American e-cigarette company Juul Labs needs to pay $438.5 million in settlements over marketing and sales that ignited the American teenage vaping crisis.
A public health crisis among youths, over four years in the making, e-cigarettes or ‘vapes’ as they are more commonly referred to, have had a staggering impact on the teenage demographic in the US.
But first, what exactly is a vape?
According to the United States National Youth Tobacco Survey, 2021, vape usage was cited by 11.3% of high school students (1.72 million) and 2.8% of middle school students (320,000).
Though Juul is not the only vape for sale in the US, it is largely blamed for the vaping explosion and controls about 50% of the market.
One Juul pod contains the same amount of nicotine as one to two packs of cigarettes. The nicotine content in Juuls is higher than other e-cigarette brands; with its e-liquid containing 5% nicotine, almost double the amount of other brands.
After a large social media marketing campaign, Juul became the most popular e-cigarette in the United States by the end of 2017.
Juul purchased ad space in Seventeen magazine, and on the Nickelodeon Jr TV network. The company also bought ads on a number of educational, gaming, and crafting sites directed towards the underaged, that have since been taken down.
Its widespread use by young people triggered concern for public health and multiple investigations by the United States Food and Drug Administration (FDA). Given the high nicotine concentrations in Juul, the potential health consequences of its use by young people were potentially more severe than those from their use of other vaping products.
In 2019, there was a dramatic rise in E-cigarette or Vaping Associated Lung Injury (EVALI). Though the causes of the condition remain shrouded in mystery, the common link has been vape usage. According to the Center for Disease Control (CDC) in the United States, more than 2,660 cases of EVALI hospitalisation or deaths were reported as of 2020.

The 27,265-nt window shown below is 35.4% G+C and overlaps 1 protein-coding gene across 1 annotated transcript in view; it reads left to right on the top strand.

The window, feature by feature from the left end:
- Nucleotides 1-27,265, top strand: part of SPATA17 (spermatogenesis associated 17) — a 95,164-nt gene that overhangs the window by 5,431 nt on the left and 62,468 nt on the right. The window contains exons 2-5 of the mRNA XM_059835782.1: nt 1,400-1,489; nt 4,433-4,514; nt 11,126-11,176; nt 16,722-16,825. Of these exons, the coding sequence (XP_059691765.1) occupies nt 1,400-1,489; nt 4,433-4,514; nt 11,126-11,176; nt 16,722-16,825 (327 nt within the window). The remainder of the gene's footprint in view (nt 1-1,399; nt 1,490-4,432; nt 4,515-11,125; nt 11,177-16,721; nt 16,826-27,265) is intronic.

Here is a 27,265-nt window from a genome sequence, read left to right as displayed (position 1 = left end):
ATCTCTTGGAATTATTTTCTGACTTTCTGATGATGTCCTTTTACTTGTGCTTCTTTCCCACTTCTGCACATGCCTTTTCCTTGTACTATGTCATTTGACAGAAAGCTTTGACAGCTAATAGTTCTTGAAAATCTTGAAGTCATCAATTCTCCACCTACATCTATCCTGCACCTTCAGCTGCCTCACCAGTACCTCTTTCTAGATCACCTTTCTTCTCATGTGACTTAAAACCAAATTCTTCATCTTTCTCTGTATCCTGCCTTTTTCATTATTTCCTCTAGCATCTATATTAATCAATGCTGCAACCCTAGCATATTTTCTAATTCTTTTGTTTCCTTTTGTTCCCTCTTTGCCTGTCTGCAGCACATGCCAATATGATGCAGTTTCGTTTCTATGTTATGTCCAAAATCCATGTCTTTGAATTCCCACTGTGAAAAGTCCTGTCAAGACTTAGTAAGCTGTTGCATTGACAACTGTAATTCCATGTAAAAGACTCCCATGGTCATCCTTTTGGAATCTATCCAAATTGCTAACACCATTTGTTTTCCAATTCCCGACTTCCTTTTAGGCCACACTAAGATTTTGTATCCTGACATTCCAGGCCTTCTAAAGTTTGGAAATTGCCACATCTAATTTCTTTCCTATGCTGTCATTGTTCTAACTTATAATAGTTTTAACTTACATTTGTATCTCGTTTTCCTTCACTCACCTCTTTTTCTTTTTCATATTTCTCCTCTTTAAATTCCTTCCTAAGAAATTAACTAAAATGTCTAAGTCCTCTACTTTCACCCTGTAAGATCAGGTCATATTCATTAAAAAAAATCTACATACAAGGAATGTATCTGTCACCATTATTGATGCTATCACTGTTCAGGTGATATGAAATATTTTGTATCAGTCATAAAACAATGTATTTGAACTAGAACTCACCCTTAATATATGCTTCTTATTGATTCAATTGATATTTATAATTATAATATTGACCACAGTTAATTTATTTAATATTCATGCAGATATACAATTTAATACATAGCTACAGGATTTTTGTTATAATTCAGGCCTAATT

On October 17, 2019, Juul agreed to make changes to its youth advertising practices as part of a settlement with the Center for Environmental Health. The agreement stated that Juul could not:
The settlement also required Juul to continue its "secret shopper" program with specific rules on actions the company must take if a store sold a product to a Juul secret shopper without asking for proof of age.
In a piece by Time, Juul, which was valued at $38 billion by its investors before the Trump Administration’s crackdown, faced what CEO Kevin Burns called an “existential” threat, due to rising levels of youth use.
In January 2019, Juul announced plans for a launch in India. The Ministry of Health and Family Welfare however, flat out banned the company in India, fearing that it may derail the government’s anti-tobacco programmes.
The regulation of e-cigarettes in India is disputed between the government and the judiciary. Six states have banned their use, though the Delhi High Court has stayed the bans. Juul vapes are not legally available in India and they are commonly sold on the gray market for as much as Rs 8,000 for the starter kit that costs $29 (Rs 2,300) in the United States.
Though vaping carries hefty fines and in some cases, even jail time, the practice has increased exponentially, especially after the lockdown.
According to Jon* (22), vapes serve as an alternative to smoking, however, the target demographic off paper are majorly the unassuming younger generations much like himself.
Though there have been many advocates for vapes as the most viable alternative to quit tobacco, the prospects for vaping in the country remain uncertain and blurry, mirroring the adverse effects the product may or may not have on our systems.
*Name changed to protect identity.